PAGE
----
There are those who believe that life here began out there, far across the universe, with tribes of humans who may have been the forefathers of the Egyptians, or the Toltecs, or the Mayans. That they may have been the architects of the great pyramids, or the lost civilizations of Lemuria or Atlantis. Some believe that there may yet be brothers of man who even now fight to survive somewhere beyond the heavens…
Their is something compelling about this recreation of the intro to the Godzilla animated series. It is not perfect, but I think its creator, Mr. JLM18 is onto something with the simple colors and silhouettes. I think I would almost like to see the whole thing made of construction paper or done in the style of Sean Hartter.
Here is the original version of the cartoon for comparison
I have no idea what they are specifically saying in this version of the Scooby Doo, Where Are You theme song. But judging by the tone of the song, I cannot think they line up. This one sounds peppy and almost a little Country Bear Jamboree.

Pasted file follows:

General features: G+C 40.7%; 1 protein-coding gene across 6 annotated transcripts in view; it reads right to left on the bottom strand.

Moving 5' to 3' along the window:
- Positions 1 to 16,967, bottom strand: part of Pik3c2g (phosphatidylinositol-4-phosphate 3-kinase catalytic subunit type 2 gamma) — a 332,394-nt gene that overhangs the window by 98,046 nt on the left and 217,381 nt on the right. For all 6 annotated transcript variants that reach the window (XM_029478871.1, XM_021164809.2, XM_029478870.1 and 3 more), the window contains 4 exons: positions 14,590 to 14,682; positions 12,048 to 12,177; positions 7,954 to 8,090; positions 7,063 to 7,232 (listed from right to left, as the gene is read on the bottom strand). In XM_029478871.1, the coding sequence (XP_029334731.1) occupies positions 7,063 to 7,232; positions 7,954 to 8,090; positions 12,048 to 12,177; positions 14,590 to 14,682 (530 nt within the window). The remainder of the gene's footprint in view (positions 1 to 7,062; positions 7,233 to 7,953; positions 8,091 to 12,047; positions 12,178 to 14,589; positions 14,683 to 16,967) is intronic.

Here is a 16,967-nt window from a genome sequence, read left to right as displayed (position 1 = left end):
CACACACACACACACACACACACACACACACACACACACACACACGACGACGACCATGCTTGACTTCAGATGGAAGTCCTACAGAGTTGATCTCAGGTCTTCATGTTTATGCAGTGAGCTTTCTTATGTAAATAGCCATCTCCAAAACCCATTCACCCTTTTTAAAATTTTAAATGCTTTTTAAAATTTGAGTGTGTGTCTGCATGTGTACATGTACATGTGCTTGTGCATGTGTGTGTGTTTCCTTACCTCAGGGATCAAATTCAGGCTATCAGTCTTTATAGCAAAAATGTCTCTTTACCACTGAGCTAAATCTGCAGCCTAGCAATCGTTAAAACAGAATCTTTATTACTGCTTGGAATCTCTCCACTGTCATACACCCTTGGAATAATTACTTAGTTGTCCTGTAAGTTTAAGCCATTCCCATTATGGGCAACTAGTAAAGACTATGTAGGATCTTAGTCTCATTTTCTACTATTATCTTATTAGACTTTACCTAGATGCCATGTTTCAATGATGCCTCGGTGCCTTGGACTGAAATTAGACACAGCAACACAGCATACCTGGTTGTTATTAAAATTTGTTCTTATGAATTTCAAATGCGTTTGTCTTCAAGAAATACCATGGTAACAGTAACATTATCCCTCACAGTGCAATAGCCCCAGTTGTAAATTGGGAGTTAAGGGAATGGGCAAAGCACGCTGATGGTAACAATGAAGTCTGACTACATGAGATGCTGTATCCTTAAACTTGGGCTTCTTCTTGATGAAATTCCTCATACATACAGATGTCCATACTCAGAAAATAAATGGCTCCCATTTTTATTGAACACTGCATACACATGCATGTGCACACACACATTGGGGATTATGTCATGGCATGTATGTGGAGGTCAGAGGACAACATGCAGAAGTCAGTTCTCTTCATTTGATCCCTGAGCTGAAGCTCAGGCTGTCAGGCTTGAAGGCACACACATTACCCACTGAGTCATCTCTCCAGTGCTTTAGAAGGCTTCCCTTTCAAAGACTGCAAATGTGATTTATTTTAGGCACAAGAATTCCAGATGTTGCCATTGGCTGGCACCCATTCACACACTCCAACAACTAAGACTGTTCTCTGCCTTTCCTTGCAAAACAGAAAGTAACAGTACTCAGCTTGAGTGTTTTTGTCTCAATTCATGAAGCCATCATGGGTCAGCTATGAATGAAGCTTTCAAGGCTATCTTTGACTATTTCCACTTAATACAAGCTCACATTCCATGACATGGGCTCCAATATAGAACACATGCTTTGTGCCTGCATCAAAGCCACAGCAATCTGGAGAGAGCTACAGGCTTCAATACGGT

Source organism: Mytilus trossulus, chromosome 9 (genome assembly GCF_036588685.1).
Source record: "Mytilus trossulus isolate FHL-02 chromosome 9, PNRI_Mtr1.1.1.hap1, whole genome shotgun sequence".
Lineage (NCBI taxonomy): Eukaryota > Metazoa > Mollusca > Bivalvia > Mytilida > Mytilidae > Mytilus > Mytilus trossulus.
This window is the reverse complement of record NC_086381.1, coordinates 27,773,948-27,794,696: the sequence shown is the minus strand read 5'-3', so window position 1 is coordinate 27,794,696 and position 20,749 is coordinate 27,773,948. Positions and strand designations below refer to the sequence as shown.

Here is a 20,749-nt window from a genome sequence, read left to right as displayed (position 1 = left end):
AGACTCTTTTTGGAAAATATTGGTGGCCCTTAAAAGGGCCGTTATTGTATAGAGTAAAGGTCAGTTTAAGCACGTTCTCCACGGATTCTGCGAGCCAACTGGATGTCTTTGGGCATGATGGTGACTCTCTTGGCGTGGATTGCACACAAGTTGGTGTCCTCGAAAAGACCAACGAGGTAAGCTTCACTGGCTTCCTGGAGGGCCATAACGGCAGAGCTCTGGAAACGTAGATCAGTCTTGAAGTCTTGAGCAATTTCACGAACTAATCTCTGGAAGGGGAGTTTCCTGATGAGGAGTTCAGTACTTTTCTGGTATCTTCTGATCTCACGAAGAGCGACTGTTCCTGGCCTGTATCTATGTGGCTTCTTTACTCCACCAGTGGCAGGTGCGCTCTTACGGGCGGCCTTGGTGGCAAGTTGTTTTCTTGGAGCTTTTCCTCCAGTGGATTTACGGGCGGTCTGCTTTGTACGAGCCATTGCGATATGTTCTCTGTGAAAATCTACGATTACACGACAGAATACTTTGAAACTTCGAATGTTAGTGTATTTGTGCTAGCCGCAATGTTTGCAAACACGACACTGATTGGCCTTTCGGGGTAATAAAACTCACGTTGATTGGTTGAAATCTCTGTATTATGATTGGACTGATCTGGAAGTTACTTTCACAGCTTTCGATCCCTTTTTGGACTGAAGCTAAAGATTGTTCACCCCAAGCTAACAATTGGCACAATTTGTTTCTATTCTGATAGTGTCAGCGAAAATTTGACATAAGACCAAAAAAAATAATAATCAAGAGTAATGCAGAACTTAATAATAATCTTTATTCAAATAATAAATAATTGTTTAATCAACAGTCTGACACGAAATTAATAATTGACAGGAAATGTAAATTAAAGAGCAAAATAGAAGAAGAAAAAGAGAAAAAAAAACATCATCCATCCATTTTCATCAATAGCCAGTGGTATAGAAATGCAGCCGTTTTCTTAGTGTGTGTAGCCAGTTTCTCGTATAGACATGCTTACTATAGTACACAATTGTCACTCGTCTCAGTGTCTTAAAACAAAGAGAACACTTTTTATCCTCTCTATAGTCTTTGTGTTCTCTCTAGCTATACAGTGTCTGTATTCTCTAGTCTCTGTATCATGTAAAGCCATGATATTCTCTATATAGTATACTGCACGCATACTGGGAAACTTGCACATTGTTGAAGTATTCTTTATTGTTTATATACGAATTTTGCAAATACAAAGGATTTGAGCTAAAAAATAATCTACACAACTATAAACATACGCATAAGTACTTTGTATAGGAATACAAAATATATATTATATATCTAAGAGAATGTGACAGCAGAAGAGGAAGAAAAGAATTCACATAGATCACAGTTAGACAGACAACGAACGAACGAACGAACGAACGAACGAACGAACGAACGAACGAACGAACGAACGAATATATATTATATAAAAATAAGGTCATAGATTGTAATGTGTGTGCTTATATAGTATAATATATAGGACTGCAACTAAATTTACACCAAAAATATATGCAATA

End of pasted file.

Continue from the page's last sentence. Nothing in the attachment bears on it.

Nostalgia reigned supreme this Friday night as Hot Pink Heather and I queued up Loverboy from Netflix Instant Watch, a movie I saw on HBO sometime early in my high school years. I was suprised to rediscover that Loverboy started with an extended animated scene in which the credits were revealed in “cute” little ways (one named formed out of the car exhaust, etc). As I watched these credits, I realized that many movies in the ’80s had cartoon credits like this. Such credits weren’t unique to the ’80s, of course (I think the first movie that had them was It’s a Mad, Mad, Mad, Mad World). But there were enough movies in the ’80s with such openings that it could be considered a trend. Here’s a few examples:
John Carpenter has said that white credits on a black background is a sure sign of a low budget feature (I think he says this on The Thing commentary track), and that makes a lot of sense. I don’t know that animated credits are the sign of a big budget feature, and considering how bad some of them are, I’m not sure they even are a wise chose. But they were a choice that many movie makers made back then, and that some still make today.